Ten years of the Tiger’s Mouth

Ten years ago today, on 8 August 2008, I published my first post on the Tiger’s Mouth. An auspicious day for the opening of the Beijing Olympics, and an auspicious day to start a blog, I reasoned! Since 2011 the National Library of Australia has been archiving the Tiger’s Mouth in Pandora.

The blog’s name comes from the Bocca Tigris, or Bogue, or Humen (虎門), a narrow strait at the entry to the Pearl River in Guangdong, China. Shipping from Macau and Hong Kong passed through the Bocca Tigris on its way to Canton, and it was the site of major battles during both the First and Second Opium War. I’m also born in the year of the tiger, so it somehow ‘the Tiger’s Mouth’ seemed an appropriate name for a blog full of my thoughts and random bits of research on Chinese Australian history.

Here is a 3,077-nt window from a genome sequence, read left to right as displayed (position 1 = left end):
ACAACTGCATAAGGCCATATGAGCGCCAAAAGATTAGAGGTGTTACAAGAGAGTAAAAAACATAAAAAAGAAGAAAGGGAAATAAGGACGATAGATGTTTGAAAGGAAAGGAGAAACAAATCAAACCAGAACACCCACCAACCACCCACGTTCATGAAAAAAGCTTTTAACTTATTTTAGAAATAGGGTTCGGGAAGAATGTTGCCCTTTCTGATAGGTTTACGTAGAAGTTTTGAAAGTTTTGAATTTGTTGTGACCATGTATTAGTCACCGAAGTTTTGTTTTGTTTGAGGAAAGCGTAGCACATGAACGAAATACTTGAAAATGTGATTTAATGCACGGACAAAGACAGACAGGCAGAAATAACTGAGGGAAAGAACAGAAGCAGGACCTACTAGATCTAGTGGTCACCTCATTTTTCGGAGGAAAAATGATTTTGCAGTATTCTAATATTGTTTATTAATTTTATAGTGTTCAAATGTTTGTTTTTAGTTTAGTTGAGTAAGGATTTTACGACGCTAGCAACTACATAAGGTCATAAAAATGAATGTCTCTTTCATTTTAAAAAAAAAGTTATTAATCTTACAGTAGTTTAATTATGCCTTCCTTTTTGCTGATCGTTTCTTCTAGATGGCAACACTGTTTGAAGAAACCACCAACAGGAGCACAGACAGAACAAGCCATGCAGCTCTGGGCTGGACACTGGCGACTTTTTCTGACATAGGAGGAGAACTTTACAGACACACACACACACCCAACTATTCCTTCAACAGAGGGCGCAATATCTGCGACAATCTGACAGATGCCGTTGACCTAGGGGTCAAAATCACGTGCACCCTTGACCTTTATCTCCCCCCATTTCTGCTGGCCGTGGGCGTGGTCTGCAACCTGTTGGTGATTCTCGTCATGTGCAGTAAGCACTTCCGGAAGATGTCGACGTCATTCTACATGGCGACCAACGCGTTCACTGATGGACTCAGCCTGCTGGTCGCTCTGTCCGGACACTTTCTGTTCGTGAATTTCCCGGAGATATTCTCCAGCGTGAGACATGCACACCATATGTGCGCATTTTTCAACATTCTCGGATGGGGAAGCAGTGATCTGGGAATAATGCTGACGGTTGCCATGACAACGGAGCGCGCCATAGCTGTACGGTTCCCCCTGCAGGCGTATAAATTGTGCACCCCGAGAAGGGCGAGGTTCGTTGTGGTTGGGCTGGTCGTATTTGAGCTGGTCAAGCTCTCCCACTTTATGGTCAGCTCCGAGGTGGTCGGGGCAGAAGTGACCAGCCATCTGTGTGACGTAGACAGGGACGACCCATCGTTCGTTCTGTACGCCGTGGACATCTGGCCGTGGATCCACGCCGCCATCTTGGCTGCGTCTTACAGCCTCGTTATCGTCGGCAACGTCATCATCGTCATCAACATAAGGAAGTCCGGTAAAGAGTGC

Back in 2008 when I started the blog I was working in the Web Content team at the National Archives in Canberra. Today I am in Vancouver on the first day of a three-week conference and research trip funded through my ARC DECRA fellowship. I don’t think the me of ten years ago could have imagined that I would be here doing this, but here I am – 176 blog posts later.

To mark the occasion, here’s a selection of some of my favourite posts:

Here are rundowns of the two China tours I’ve organised with Sophie Couchman:

And here’s my favourite post of all – a guest post by my then seven-year-old from October 2017 ‘How I found Dolly Denson’ by Parker Bagnall.

2 comments

  1. Robert Curran says:

    Thank you, Kate, for the wealth of information you’ve provided to those like me researching a Chinese-Australian family connection. In my case, this was for a nephew whose ancestry traces back to Olive Lavine Moore (born Sydney 1897), the child of Mary Agnes Moore and “Ah Chee” or perhaps Ah Sec Chi. Tracing the family story, including travels to China and the varying stories of the children after the early death of their mother, has been a rewarding and enriching experience. Keep up the good work!

Leave a Reply to Robert Curran Cancel reply

Your email address will not be published. Required fields are marked *